Embedded Avionics, Regulation

EASA and FAA to Issue Further Guidance on Multicore Certification This Year

By Frank Wolfe | February 28, 2020
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In January, Mercury Systems, Inc. unveiled its CIOE-1390 multi-core processor module for helicopters and urban air mobility vehicles (Mercury Systems, Inc. Photo)

The European Aviation Safety Agency (EASA) and the Federal Aviation Administration (FAA) are to issue further guidance on the certification of airborne systems with avionics multicore processors this year, according to EASA.

Such guidance, to be put out as a joint EASA Acceptable Means of Compliance (AMC) and FAA Advisory Circular (AC), follows other counsel issued in recent years, including a EASA generic Certification Review Item Multicore Processor (CRI MCP) that applies to projects where two or more cores are activated. The CAST-32A position paper published in 2016 by a group of civil aviation regulatory officials from Asia, Europe, North and South America known as the Certification Authorities Software Team (CAST), has also provided guidance on how companies can earn certification for avionics that feature multicore processing.

However, the guidance to be published later this year will provide insight from EASA and FAA on industry advancements that have addressed challenges to certifying multicore systems outlined by CAST-32A.

“EASA is working together with the FAA on an adaptation of the multicore generic CRI into a common AMC/AC material (AMC 20-193), that aims to be published and available on the EASA website, later this year,” EASA wrote in a Feb. 21st email to Avionics International.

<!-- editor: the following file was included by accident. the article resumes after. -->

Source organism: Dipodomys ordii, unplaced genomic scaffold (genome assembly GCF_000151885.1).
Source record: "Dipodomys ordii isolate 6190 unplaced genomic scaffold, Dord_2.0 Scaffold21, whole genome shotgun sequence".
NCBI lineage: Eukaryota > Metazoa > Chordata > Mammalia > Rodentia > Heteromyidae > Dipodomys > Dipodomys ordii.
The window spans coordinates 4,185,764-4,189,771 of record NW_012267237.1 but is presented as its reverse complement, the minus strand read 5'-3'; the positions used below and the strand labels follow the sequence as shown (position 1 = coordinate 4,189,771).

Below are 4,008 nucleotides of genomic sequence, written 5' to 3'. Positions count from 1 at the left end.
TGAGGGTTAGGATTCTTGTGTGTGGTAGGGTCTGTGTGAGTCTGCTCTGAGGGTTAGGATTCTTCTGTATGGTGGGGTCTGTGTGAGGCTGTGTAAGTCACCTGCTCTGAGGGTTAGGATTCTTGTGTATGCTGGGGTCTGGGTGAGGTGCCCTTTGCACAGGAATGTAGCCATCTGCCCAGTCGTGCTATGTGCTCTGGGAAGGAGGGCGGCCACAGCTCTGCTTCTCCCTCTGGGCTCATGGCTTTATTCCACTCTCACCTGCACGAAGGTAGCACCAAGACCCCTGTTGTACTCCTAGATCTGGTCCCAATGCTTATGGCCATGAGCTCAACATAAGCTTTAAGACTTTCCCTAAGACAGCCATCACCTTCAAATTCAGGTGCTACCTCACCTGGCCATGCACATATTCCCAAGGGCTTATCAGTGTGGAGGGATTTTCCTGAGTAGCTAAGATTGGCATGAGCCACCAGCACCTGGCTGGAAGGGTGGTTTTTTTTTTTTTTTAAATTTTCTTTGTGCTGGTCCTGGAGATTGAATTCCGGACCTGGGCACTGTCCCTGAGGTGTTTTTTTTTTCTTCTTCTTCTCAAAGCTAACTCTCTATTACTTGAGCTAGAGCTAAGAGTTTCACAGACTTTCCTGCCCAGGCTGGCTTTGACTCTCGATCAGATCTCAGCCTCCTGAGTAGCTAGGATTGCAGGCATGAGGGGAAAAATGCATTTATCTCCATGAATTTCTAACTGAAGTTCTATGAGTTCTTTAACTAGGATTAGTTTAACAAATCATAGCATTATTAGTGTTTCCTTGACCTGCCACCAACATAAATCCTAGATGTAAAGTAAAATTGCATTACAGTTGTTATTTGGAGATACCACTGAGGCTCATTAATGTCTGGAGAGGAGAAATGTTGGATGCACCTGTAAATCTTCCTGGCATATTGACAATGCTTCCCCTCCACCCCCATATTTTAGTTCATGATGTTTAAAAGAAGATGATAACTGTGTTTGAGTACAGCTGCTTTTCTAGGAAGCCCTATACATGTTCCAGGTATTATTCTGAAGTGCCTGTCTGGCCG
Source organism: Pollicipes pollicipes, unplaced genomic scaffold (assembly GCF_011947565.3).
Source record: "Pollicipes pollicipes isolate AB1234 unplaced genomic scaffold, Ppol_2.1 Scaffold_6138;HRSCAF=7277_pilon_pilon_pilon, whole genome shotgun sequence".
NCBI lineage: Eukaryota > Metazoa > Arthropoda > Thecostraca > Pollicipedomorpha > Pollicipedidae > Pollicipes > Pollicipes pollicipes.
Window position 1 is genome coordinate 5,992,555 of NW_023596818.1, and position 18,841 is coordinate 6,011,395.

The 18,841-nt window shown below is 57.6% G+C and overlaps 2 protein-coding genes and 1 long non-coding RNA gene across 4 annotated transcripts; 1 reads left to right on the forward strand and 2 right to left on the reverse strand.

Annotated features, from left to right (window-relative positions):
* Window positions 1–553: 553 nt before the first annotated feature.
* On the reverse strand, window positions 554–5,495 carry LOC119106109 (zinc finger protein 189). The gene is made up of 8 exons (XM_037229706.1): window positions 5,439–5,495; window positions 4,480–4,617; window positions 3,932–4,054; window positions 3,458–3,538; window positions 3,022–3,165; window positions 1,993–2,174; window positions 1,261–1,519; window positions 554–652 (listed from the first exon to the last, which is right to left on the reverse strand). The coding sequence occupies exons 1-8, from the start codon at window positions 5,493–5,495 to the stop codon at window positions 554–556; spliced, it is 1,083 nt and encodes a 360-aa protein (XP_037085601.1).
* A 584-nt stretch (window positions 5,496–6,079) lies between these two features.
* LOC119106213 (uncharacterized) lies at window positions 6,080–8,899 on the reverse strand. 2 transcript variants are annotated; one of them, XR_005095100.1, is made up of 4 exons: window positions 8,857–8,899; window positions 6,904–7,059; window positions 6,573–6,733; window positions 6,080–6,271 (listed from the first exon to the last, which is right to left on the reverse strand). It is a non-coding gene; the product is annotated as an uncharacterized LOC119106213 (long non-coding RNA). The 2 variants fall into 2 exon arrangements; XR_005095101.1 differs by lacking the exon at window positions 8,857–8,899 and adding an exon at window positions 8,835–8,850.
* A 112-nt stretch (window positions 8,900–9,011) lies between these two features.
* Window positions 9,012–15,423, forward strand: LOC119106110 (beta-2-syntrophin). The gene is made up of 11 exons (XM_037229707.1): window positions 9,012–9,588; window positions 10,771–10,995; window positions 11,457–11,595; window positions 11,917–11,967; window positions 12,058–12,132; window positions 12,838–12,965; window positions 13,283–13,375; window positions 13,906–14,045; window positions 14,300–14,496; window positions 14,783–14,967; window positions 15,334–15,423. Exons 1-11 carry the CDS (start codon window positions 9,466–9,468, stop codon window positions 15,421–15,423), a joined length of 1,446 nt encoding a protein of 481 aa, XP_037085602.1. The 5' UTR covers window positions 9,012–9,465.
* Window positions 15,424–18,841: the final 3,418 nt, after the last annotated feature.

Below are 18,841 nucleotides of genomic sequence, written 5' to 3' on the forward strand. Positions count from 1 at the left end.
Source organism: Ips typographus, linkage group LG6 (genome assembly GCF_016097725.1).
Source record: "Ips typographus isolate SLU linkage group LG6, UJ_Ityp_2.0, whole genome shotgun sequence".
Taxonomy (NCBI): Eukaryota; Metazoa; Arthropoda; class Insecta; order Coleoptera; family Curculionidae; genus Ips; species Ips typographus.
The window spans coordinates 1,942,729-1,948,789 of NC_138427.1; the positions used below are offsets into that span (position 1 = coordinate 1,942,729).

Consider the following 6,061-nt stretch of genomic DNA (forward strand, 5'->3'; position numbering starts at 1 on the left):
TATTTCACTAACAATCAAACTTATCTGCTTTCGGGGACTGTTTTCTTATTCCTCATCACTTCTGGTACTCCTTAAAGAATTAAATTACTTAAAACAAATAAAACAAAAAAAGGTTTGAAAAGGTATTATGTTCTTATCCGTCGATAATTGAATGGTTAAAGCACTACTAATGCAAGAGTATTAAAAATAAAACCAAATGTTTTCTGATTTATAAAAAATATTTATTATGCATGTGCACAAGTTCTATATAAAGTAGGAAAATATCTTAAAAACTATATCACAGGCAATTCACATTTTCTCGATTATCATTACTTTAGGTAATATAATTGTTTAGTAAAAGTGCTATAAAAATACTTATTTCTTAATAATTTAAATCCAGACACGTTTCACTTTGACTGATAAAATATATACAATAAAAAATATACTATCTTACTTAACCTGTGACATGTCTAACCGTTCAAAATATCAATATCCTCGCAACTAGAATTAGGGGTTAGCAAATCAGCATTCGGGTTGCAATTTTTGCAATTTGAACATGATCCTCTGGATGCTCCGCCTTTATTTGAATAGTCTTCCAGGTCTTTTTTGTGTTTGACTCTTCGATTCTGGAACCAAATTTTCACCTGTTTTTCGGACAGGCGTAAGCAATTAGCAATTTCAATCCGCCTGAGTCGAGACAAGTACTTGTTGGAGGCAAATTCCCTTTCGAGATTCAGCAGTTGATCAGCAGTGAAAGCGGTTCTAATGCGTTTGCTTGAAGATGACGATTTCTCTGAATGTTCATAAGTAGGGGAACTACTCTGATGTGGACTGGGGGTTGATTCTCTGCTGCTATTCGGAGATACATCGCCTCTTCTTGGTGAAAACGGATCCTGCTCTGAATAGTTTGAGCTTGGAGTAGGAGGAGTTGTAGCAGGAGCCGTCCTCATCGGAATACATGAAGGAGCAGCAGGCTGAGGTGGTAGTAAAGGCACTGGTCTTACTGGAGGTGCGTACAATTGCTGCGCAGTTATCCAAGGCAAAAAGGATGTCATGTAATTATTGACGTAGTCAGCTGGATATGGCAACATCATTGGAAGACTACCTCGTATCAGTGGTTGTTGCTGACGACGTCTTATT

Heightened aircraft performance requirements and the dearth of single core processors have led to the demand for MCPs, but gauging how many avionics MCPs are certified and in use is a hard task.

Neither EASA nor the FAA could or would specify which airborne systems carry MCPs, nor how many MCPs are certified and in use. The agencies said that the release of such data is either unavailable or would infringe on business proprietary related information.

“EASA has certified aircraft with some installed systems or equipment containing multicore processors,” EASA wrote in its email to Avionics. “From the very first usage of multicore processor in a product (aircraft or engine), EASA has issued a Certification Review Item (CRI) that evolved to a generic CRI MCP. This CRI addresses the specific challenges of usage of multicore processors in a safety critical application, and is raised on each certification program where a multicore device is used.”

“Currently most industry stakeholders using multicore processors choose to enable a limited number of cores, though the device would contain more,” EASA said. “Advanced capabilities like dynamic allocation are not usually used, and there is a high caution on the management of interferences between shared resources as emphasized by the EASA CRI.”

EASA declined to release the generic CRI MCP. “CRIs are confidential, as they refer to a specific project and therefore cannot be shared,” EASA wrote in its email to Avionics. “For the same reason, we cannot confirm exactly when the generic MCP CRI applying to two or more cores was generated, as this could indicate which project led to this.”